What Is the Difference Between Emollients, Humectants and Occlusives?

What Is the Difference Between Emollients, Humectants and Occlusives?All moisturizers (or at least all good ones) contain three types of ingredients that help keep your skin hydrated: emollients, humectants, and occlusives. Working together, they complement each other for the best effect. What is the difference between these three categories of ingredients and why is each of them important?


Let’s start with humectants because they are the ones responsible for drawing moisture to your skin. Humectants are hygroscopic substances that absorb water from the air nearby and hold onto it, helping your skin maintain the optimum moisture level.

The most common humectants in skincare products include glycerin (glycerol) and other sugar alcohols (xylitol, sorbitol, etc.), glycols (butylene glycol, propylene glycol, etc.), urea (carbamide), hyaluronic acid (sodium hyaluronate), lactic acid, collagen, certain vegetable oils, honey, and aloe vera gel.


Emollients are lubricating and protective agents that keep the skin from losing the moisture that has been absorbed by humectants. In addition, they make the skin softer and smoother, prevent flaking, and provide some protection from the environment.

Emollients that you can find in your skincare products include petrolatum, mineral oil, liquid paraffin, lanolin, squalene, caprylic/capric triglyceride, certain alcohols (cetyl alcohol, stearyl alcohol, cetearyl alcohol) and their esters (isopropyl myristate, isopropyl palmitate), stearic acid, polyethylene glycol (PEG), silicones (dimethicone, cycolmethicone), and others.

Most vegetable oils and butters have both humectant and emollient properties: they draw moisture to the outer layer of the skin and then seal it there, making your skin feel softer and smoother. Another common ingredient that is both a humectant and an emollient is panthenol.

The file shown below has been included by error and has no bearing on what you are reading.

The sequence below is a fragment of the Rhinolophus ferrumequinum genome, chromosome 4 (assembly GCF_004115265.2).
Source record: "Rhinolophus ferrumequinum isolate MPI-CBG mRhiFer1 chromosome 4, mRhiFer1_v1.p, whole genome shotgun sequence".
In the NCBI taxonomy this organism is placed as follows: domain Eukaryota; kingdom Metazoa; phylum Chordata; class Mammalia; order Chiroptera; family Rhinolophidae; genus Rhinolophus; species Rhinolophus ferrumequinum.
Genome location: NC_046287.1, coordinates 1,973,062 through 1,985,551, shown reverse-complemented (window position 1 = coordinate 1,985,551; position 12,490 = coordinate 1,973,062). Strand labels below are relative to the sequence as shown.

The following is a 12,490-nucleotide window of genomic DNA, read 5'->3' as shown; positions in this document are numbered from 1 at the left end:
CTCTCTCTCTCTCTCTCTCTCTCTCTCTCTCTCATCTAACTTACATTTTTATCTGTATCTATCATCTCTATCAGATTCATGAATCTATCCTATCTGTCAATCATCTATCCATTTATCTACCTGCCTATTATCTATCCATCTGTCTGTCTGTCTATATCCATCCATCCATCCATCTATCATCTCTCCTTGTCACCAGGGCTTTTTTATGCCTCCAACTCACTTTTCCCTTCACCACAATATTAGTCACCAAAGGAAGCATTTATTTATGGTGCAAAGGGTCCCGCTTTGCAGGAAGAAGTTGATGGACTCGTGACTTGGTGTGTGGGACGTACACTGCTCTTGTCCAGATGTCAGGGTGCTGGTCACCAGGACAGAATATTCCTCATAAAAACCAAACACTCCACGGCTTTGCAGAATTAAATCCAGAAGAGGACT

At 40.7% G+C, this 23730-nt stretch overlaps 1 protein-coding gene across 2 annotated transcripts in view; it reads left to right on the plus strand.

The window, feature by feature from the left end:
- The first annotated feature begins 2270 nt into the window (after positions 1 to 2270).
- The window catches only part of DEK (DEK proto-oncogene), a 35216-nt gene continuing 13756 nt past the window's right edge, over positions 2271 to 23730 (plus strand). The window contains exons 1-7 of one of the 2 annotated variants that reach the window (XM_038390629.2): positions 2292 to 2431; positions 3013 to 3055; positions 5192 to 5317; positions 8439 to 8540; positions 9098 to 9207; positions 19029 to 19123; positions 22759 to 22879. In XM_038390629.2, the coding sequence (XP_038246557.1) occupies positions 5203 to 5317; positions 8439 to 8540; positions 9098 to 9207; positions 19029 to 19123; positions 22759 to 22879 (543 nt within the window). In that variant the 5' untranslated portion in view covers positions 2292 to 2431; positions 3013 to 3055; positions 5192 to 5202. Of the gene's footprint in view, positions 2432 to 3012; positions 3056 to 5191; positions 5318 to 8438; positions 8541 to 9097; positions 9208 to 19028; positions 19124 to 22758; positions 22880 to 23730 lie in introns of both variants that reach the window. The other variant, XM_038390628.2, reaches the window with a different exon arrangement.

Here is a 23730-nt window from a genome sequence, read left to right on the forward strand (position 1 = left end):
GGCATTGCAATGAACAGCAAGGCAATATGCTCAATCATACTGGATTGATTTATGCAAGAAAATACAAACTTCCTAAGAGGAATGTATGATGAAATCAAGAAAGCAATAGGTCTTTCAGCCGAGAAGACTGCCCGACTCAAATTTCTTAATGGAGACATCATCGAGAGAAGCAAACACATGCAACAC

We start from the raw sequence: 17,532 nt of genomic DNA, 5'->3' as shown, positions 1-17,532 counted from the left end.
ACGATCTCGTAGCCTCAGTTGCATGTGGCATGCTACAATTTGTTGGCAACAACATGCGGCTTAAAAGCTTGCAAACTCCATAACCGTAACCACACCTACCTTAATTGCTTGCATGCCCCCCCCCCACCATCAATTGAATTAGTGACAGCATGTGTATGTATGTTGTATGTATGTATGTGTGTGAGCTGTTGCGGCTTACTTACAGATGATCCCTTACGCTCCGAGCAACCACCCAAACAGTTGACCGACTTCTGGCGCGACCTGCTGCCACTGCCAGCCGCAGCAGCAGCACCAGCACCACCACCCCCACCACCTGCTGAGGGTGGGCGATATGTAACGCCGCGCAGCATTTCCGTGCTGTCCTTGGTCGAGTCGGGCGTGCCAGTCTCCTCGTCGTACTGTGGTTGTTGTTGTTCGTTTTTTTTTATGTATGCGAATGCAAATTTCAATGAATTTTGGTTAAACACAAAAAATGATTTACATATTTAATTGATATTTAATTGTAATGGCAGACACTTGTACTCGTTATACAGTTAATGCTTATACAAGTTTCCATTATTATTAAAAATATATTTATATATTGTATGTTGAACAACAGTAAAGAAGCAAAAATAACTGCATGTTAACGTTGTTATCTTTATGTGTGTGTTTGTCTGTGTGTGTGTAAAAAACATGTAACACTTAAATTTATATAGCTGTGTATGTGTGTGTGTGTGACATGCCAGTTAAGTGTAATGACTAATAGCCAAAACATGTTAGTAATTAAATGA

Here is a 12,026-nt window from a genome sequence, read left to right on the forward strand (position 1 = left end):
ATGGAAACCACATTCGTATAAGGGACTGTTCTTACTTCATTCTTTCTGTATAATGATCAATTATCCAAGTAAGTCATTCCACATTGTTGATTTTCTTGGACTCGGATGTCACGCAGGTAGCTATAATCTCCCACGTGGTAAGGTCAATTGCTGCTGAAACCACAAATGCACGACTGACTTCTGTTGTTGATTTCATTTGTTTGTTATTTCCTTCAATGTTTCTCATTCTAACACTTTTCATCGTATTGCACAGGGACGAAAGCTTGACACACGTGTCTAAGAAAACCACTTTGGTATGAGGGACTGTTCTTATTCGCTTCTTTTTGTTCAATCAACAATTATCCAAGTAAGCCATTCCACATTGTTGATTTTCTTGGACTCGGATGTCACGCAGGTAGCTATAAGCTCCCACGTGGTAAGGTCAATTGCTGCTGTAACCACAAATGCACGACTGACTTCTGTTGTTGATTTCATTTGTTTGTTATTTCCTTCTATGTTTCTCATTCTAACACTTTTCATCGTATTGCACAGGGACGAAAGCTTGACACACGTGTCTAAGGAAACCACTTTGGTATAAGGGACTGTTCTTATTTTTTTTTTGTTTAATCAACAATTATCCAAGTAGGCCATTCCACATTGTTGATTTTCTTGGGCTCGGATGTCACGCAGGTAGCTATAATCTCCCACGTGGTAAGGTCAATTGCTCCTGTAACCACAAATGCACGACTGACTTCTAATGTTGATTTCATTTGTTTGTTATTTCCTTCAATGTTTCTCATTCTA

Occlusives are basically “evolved emollients” (in fact, the line is so thin that some cosmetic ingredients are classified as both emollients and occlusives, depending on who you ask). They create a physical barrier on the surface of the skin to seal moisture and protect your skin from aggressive outside factors.

Some common occlusives ingredients are heavy silicones, petrolatum, lecithin, waxes (beeswax, carnauba wax, candelilla wax, sunflower wax, various floral waxes, etc.), and butters (shea butter, cocoa butter, mango seed butter, etc.).

Occlusives are great for skin protection, but you should keep in mind that some occlusive ingredients are comedogenic, i.e. they clog skin pores, causing breakouts. This doesn’t mean that you must avoid them altogether, you should just be careful when trying a new product.

Bottom Line

The best moisturizers contain a combination of all three kinds of ingredients: humectants absorb moisture, emollients seal it in, and occlusives provide protection. When it comes to choosing a moisturizing product, it is usually best if you peruse the ingredient list to learn what exactly humectants, emollients and occlusives it contains.

For example, petroleum derivatives and some silicones can leave a heavy or slippery feeling on the skin. If you don’t like it, opt for moisturizers with lighter ingredients such as oils and waxes. Some occlusives, as we’ve already mentioned above, can be comedogenic and therefore not particularly suitable for some skin types.

The bottom line is, you should decide which ingredients work best for you based on your skin type and skincare goals. For instance, if you have oily skin, you may need moisturizers with more humectants, while dry skin needs all three types of agents. The key to a perfect skincare routine is finding the right balance and sticking to it.



Face, Body


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